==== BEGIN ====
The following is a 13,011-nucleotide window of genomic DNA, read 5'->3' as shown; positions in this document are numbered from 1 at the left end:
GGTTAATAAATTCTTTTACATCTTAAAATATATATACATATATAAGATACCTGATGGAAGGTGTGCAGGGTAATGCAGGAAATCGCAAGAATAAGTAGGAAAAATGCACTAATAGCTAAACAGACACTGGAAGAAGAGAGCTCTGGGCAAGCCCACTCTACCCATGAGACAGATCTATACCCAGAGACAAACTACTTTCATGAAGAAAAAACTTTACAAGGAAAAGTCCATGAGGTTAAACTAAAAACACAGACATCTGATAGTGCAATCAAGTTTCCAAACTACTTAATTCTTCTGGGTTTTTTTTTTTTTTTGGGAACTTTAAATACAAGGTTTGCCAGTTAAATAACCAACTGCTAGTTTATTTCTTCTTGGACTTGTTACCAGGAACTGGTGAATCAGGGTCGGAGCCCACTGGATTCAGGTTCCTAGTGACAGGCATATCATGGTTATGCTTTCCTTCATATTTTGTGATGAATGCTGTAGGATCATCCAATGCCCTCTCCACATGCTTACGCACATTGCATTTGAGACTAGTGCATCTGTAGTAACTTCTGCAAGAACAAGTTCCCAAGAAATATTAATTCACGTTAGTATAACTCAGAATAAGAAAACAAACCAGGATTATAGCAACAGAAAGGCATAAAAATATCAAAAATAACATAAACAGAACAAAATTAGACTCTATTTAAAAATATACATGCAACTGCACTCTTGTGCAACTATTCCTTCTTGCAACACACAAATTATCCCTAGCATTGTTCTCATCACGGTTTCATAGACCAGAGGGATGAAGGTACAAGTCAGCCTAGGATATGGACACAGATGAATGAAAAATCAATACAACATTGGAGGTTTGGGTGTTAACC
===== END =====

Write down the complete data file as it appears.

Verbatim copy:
The following is a 13,011-nucleotide window of genomic DNA, read 5'->3' as shown; positions in this document are numbered from 1 at the left end:
GGTTAATAAATTCTTTTACATCTTAAAATATATATACATATATAAGATACCTGATGGAAGGTGTGCAGGGTAATGCAGGAAATCGCAAGAATAAGTAGGAAAAATGCACTAATAGCTAAACAGACACTGGAAGAAGAGAGCTCTGGGCAAGCCCACTCTACCCATGAGACAGATCTATACCCAGAGACAAACTACTTTCATGAAGAAAAAACTTTACAAGGAAAAGTCCATGAGGTTAAACTAAAAACACAGACATCTGATAGTGCAATCAAGTTTCCAAACTACTTAATTCTTCTGGGTTTTTTTTTTTTTTTGGGAACTTTAAATACAAGGTTTGCCAGTTAAATAACCAACTGCTAGTTTATTTCTTCTTGGACTTGTTACCAGGAACTGGTGAATCAGGGTCGGAGCCCACTGGATTCAGGTTCCTAGTGACAGGCATATCATGGTTATGCTTTCCTTCATATTTTGTGATGAATGCTGTAGGATCATCCAATGCCCTCTCCACATGCTTACGCACATTGCATTTGAGACTAGTGCATCTGTAGTAACTTCTGCAAGAACAAGTTCCCAAGAAATATTAATTCACGTTAGTATAACTCAGAATAAGAAAACAAACCAGGATTATAGCAACAGAAAGGCATAAAAATATCAAAAATAACATAAACAGAACAAAATTAGACTCTATTTAAAAATATACATGCAACTGCACTCTTGTGCAACTATTCCTTCTTGCAACACACAAATTATCCCTAGCATTGTTCTCATCACGGTTTCATAGACCAGAGGGATGAAGGTACAAGTCAGCCTAGGATATGGACACAGATGAATGAAAAATCAATACAACATTGGAGGTTTGGGTGTTAACC